Second Annual Meeting of the
The second annual meeting of the Corporate Archives Forum (CAF) was held on June 17-18, 1999 at AIG Headquarters in New York City.
As with last year’s meeting, the group is sharing notes from its meeting in the hopes of furthering discussion of business archives topics and concerns. The group encourages other business archivists to meet for similar in-depth discussions of the special challenges facing business archivists.
The following individuals were present for the meeting:
Not present were: Elizabeth Adkins, Ford Motor Company; Jean Elliott, Chase Manhattan; and Phil Mooney, Coca-Cola Company.
Jim Lindner of Vidipax was a guest of the group Friday morning.
Greg Hunter, Long Island University, served as facilitator and recording secretary. As with last year’s meeting, in order to protect proprietary interests, these notes do not attribute comments to specific attendees.
Over the course of the two days, the attendees discussed the following topics:
Update on Key Changes since Last Year
Each of the attendees brought the group up to date on significant changes and initiatives since last year’s meeting. Some of these changes relate only to the archives while others relate to the corporation at large
One commonality to much of the above discussion was a struggle over what to call an archives. Should it be the "museum, "historical resources," "heritage center," or some other name? Does this indicate that we no longer are comfortable with the standard definition of archives? Perhaps it indicates that a business archives first and foremost must demonstrate a business purpose for its activities. The group concluded that what matters most are the relationships that you establish with others within the corporation, rather than the name of the department.
Three presenters led the discussion of knowledge management (KM).
The archivist serves as a "directional resource" within the company. The archivist has general information about "who creates what" within the corporation.
In a tight cost environment, the archives has inherited a large volume of records as other departments have shrunk.
This archives is getting away from the traditional approach to archives. For example, they are building databases for other departments to use on their own systems. The archives staff is using its information management expertise to help others with their day-to-day problems. They created an art database for the Art Committee – the archives helped solve a problem identified by the auditors.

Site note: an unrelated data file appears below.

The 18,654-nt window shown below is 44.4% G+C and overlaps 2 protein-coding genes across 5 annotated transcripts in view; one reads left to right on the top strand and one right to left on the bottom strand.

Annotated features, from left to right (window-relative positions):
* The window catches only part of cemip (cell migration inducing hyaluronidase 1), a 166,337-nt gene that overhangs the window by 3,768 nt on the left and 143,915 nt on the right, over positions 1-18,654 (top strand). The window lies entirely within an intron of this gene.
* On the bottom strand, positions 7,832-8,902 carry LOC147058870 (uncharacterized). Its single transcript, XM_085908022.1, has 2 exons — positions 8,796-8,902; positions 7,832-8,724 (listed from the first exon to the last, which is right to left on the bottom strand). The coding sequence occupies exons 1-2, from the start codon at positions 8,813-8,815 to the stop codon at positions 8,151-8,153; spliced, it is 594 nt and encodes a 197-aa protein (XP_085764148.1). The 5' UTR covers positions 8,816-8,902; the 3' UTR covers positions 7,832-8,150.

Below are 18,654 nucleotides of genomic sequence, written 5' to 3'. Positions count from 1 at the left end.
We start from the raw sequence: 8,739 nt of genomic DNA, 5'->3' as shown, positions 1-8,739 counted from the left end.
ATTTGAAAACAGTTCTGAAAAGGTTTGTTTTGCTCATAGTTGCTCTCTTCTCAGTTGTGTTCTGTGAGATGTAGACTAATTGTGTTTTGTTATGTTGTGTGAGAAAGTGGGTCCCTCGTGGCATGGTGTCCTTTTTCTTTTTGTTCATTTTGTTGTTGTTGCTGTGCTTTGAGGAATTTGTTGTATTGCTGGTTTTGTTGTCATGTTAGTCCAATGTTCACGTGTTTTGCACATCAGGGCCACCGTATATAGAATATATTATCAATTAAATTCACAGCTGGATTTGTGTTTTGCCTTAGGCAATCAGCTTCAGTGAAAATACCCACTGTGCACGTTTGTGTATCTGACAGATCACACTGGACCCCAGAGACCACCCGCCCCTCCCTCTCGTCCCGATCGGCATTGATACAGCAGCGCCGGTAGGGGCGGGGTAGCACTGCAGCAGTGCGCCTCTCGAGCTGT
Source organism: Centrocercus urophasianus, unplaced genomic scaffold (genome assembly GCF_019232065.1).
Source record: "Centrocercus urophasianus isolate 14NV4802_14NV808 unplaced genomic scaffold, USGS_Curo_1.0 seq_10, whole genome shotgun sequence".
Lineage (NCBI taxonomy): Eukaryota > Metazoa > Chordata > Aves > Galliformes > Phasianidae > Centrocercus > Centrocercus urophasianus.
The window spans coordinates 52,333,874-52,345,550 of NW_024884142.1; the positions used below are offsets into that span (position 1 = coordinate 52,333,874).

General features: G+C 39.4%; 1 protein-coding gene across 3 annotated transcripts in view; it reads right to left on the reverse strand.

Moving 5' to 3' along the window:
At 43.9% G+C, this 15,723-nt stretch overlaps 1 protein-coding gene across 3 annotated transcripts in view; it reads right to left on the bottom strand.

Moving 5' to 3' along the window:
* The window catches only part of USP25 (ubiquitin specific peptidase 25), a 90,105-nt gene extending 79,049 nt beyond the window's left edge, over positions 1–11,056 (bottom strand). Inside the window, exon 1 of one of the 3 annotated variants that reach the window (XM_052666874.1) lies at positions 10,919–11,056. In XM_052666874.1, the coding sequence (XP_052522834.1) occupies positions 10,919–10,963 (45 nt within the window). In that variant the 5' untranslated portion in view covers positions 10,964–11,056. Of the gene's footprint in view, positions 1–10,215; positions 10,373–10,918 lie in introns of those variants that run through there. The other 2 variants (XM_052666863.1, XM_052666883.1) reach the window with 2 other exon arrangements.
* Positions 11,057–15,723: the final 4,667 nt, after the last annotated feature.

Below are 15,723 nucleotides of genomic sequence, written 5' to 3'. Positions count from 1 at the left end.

They will be putting parts of an automated system on the Intranet. They will target certain groups that they know will use the site.
The archives is trying to be "quicker on its feet," to identify in advance ways to help within the corporation.
They also are reappraising what’s in the archives. This is because of budget constraints. In making reappraisal decisions, the archives is actively involving user groups.
KM and "information management" are changing very rapidly. They don’t want to peg the archives to only one function. The archives is trying to be omnipresent without being invasive. This corporation also does not have a set definition of KM.
The archivist serves on the corporate-wide KM committee. Up until this point, the committee’s work has not been particularly well focused.
This corporation’s early Web sites were established to conduct transactions, not to provide interesting information. The Web was to serve business purposes.
KM probably will lead to the death of the corporate library. The library charges $120/hour for labor plus on-line time. Many within the corporation are opting for research services provided on the Internet for a fee.
KM has a "networking aspect." The archives needs to jump on the bandwagon or be left behind.
The archives is part of Information Sciences (IS), which is at the center of KM. IS is providing the intellectual framework and the knowledge architecture for the entire company. The archives will provide a layer that people can use for interactions -- a controlled vocabulary and schema for dialog.
This corporation defines KM as "a combination of people, processes and technology that organizations use to optimize knowledge and knowledge assets." Corporate objectives are:
Starting in 1995, the archives put every one of its internal tools on a Web page. This was a huge mistake – data were unverified and contradictory. In the last six months, they have developed a "browse and search" capability.
The archives "owns" the product vocabulary database. This is a major contribution to KM. This will form the basis of search systems and knowledge mapping.
IS is creating "strategic knowledge centers." They identify an executive sponsor and set up a Web site dealing with an issue, not products. IS adds a layer of contextualization and provides one-stop shopping for searches
This presenter started looking at KM for archives over three years ago, thinking at first that it was a fad.
KM is nothing new, especially for archives. The biggest difference is the networking component. We have not had the technical capabilities before. Capturing and sharing information is new to corporations.
KM is very service intensive.
This corporation is jumping into KM in a big way. They define KM as "leveraging what you know." Archives have always done this.
There are 5 pillars for KM: